Speed 400 Cloudster
In order to interface the wing's forward
hold down plate with the fuselage, second 1/16" plywood plate was made and
two 3/16" holes were drilled for the two dowels that slide into the hold
down plate. As shown below, this was glued into the top of the fuselage
primary structure. The two 3/16" dowels have been cut to length, shaped, and
slipped into the holes, but not yet glued in. Notice the two dowels are
rounded on the ends. As a side note, since there is no front adjustment to
pull the wing down tight against the fuselage structure, a good close
tolerance fit must be achieved.
This picture shows the forward portion of
the two dowels cut off at an angle as per the plans.
Here you can see the 2-56 cap screw
threaded into a blind nut embedded in a strip of 1/16" plywood underneath
the 1/8" balsa. If you look close, you can see that a piece of white ABS
plastic tubing lines the hole to serves as a grommet to protect the edge of
the hole around the balsa.
In order to protect the edges of the hole
in the wing's plywood rear attachment, a small amount of medium CA was
carefully applied around the hole in the plywood, a small 2-56 washer was
slipped through the top planking and placed down onto the plywood as shown
below. A 2-56 cap screw was inserted and tightened down to hold the washer
in place until the CA dried.
This is a view from underneath showing
the two dowels engaged in the front hold down plate and the 2-56 cap screw
threaded into the blind nut. Notice the curved gapped opening over the top
longeron resulting from the wing's undercamber.
A piece of 3/16" balsa was cut out and
carefully sanded to shape as shown below to form the wing saddle that will
fit into the opening and interface with the wing's bottom planking.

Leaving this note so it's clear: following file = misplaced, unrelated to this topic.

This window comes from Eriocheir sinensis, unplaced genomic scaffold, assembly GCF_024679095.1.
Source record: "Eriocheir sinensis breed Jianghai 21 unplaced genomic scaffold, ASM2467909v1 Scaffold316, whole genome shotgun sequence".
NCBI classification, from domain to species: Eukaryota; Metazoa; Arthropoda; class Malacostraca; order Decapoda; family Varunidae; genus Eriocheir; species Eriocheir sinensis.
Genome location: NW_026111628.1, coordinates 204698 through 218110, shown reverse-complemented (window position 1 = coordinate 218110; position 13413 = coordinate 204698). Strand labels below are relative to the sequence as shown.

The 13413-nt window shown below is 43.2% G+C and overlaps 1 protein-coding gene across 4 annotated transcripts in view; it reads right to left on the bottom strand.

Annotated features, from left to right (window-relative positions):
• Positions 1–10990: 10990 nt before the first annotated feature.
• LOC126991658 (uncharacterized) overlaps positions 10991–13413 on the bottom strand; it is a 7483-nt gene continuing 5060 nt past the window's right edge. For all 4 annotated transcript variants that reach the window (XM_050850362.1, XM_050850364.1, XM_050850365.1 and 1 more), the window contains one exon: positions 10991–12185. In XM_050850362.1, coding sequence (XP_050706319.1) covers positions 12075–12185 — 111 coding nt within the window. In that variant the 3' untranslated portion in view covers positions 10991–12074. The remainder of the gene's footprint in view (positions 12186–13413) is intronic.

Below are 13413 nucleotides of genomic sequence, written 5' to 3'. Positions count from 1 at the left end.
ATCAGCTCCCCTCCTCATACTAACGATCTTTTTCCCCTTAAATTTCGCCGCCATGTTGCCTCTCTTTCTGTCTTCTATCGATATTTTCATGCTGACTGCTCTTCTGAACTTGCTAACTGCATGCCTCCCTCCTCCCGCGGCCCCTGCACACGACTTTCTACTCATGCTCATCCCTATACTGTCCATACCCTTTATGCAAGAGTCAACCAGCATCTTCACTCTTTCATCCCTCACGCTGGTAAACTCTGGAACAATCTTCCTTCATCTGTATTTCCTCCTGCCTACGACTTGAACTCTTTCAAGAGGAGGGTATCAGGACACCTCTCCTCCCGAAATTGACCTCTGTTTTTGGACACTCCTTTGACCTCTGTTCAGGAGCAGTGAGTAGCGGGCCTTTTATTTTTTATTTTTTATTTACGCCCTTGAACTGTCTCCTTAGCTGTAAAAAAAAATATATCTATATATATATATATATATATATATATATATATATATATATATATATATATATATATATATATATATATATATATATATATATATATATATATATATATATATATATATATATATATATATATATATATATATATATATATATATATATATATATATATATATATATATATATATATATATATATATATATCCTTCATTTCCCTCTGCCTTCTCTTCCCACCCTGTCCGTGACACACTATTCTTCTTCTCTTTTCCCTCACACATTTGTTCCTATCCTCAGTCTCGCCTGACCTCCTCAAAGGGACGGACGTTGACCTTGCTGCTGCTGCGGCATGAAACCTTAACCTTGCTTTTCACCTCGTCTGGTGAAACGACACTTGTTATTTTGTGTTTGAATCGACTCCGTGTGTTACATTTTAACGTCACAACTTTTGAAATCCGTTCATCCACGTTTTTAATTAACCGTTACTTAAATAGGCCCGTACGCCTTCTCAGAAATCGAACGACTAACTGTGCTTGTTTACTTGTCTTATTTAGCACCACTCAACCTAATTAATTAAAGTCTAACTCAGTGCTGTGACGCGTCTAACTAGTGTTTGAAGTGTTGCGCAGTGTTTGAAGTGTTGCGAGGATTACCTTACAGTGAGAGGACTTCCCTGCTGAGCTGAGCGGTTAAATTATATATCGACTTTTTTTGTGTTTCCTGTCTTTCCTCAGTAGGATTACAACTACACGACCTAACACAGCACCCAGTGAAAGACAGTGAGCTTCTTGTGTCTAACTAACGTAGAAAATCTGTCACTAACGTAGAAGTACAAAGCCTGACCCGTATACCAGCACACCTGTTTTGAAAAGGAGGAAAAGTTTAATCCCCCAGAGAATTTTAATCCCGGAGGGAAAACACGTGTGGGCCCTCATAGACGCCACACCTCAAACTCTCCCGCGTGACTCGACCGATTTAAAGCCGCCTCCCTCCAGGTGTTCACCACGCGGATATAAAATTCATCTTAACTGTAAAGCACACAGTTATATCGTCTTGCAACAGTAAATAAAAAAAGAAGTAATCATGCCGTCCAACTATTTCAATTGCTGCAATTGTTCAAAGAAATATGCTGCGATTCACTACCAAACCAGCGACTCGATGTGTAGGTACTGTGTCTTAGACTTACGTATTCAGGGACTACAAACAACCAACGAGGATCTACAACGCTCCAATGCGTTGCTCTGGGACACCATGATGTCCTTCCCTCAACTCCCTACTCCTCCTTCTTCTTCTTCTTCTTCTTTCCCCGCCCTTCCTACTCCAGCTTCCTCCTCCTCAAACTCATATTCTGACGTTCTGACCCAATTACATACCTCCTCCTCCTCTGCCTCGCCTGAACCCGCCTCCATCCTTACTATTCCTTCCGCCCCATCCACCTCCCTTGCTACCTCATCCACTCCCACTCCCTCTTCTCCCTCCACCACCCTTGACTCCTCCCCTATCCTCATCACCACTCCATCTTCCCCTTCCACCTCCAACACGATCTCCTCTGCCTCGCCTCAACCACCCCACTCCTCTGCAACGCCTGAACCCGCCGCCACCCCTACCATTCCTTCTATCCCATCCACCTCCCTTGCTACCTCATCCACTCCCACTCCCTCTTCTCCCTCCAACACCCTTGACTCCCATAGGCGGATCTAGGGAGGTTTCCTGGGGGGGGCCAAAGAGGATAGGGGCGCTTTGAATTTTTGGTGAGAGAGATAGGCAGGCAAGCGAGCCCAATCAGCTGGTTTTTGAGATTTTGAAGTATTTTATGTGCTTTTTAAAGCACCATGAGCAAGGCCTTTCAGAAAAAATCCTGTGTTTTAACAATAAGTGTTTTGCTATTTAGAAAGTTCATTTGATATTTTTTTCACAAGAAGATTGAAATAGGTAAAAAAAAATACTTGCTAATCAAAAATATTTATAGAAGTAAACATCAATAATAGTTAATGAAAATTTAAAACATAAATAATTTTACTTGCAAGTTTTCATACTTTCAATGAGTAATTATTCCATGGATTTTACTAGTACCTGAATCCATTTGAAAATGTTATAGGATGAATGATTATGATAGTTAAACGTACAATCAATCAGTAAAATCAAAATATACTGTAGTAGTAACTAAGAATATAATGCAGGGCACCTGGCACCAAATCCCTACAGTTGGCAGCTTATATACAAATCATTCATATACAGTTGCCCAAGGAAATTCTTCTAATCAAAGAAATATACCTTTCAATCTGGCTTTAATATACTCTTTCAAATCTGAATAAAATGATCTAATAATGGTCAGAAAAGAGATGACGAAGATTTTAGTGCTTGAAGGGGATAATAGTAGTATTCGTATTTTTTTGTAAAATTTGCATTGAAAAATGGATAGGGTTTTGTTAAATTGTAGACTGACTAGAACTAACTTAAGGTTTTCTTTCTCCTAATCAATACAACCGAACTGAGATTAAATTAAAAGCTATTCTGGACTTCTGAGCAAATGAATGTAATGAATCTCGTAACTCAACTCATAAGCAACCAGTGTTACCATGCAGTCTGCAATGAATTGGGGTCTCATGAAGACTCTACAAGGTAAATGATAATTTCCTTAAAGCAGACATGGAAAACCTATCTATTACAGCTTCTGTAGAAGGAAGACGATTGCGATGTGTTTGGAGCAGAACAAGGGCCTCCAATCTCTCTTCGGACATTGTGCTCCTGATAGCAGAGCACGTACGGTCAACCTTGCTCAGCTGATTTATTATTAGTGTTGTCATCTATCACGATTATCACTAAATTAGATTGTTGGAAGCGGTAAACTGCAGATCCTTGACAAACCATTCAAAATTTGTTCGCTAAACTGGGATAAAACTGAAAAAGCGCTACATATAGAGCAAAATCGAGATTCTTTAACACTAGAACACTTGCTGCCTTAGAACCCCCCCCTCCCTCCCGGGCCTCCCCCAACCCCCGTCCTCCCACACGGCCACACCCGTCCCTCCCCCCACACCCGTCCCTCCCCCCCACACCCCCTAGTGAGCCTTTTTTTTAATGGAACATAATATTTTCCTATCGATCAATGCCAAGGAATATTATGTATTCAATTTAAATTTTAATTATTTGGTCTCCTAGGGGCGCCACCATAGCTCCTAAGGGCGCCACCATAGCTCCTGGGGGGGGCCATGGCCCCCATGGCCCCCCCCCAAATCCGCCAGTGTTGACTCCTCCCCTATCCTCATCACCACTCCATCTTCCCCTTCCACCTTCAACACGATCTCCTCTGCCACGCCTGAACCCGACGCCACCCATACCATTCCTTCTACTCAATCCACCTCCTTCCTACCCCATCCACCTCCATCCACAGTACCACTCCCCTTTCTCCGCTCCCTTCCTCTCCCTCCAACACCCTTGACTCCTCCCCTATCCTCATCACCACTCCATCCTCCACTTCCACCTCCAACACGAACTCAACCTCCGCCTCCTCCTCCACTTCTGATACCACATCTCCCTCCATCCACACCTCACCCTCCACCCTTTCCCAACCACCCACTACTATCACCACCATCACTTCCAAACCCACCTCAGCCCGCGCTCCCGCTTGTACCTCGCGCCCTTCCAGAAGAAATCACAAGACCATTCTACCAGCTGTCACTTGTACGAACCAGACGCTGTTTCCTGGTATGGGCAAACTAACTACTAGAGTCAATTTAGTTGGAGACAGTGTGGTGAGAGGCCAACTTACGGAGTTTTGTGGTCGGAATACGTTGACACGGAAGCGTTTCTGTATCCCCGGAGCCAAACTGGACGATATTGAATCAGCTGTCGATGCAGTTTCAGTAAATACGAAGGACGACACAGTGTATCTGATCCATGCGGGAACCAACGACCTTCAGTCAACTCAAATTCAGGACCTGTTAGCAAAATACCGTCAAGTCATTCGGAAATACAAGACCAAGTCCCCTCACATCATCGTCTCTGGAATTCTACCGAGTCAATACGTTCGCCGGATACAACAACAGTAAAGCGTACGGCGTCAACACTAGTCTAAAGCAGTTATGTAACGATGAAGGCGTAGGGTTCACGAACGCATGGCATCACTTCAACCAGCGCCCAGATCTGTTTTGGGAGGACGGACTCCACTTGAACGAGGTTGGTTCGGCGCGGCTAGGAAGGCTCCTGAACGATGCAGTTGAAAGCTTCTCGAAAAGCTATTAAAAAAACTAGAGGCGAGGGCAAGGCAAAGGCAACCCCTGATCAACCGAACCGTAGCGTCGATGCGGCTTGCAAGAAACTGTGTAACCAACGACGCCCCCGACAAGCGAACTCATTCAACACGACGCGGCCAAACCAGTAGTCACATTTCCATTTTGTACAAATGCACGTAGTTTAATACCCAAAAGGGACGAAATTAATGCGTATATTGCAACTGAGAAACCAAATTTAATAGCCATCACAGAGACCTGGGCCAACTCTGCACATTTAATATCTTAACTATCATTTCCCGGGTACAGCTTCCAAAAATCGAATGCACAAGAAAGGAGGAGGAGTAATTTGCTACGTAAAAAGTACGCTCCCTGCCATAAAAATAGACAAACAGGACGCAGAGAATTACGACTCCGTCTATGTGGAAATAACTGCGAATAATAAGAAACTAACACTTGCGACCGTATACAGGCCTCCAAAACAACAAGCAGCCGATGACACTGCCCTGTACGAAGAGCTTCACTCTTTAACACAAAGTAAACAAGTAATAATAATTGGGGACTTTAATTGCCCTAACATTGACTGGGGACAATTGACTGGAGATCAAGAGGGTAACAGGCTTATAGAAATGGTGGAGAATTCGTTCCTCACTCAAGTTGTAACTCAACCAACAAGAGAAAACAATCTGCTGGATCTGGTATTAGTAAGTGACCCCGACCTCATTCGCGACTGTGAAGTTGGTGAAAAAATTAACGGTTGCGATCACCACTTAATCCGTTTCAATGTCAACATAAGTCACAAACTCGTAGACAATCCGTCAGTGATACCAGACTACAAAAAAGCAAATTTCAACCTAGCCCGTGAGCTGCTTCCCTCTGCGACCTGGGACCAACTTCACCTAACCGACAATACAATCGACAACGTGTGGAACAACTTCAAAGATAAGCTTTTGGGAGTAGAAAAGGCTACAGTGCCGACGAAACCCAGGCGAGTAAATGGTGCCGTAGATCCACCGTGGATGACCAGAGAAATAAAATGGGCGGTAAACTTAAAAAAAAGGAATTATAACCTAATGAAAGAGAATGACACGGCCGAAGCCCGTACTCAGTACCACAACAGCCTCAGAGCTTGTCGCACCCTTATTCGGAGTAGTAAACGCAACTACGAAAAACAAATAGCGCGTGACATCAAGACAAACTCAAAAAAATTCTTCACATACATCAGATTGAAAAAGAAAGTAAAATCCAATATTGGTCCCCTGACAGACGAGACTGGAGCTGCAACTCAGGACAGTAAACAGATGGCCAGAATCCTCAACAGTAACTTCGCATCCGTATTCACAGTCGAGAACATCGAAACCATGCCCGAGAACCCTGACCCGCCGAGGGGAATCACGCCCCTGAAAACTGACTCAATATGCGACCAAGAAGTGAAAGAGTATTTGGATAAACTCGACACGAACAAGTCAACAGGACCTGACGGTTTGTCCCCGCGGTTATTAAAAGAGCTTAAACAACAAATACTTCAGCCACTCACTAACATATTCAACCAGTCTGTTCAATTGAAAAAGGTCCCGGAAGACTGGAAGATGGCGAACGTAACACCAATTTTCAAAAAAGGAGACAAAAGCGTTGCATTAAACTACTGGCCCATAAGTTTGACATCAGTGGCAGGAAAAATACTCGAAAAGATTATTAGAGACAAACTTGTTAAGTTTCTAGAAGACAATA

This shows the wing saddle piece glued to
the left top longeron under the wing.
At this point, a problem was realized!
You see in order to remove the wing, it must be slid back 5/16" to disengage
the hold down plate from the two dowel. However, the wing will ramp up as it
starts to slide back along the wing saddle and the hold down plate will
instantly bind on the two dowels! Fortunately, the two dowels had not been
glued in place so they could still be removed. New shorter dowel were made
with almost flat ends as shown below.
In this view under the wing, you can see
that the new dowels only extend through the wing's hold down plate 1/16",
which allows the hold down plate to cleanly disengage with only a slight aft
movement in the wing while also rotating the wing trailing edge up slightly.
Several trial wing attachments and removals proved this to be
This shows the current Cloudster's
structure from a frontal view. Total weight at this stage of the
construction is (6.17+1.98) = 8.15 ounces, just slightly over half of the 16
ounce minimum weight requirement for the Speed 400 event. The 6.17 ounce
weight was presented in Report No. 25 and the 1.98 ounce weight was
presented in Report No. 47.
This shows another view of the
Cloudster's structure from the rear.
The wing and tail assembly should be
covered next so that the location of the rather heavy Li-Po battery can be
determined that will balance the model. However, I still have to decide what
the color scheme will be and what covering material to use, which I will
probably have to be ordered. In the mean time, the tail skid can be made and
installed and the fuselage's bottom bulkheads can be cut out. I also need to
get a set of the lightest 2-1/8" wheels I can find. There are some of these
curved-spoked spider looking wheels for electric models that weigh almost
nothing, but they look simply terrible in my opinion. I may have to resort
to making some light balsa wheels myself like the one shown below that I
made for the little rubber powered Cub I built. Do you know of some light
weight 2" to 2-1/8" wheels?..................Tandy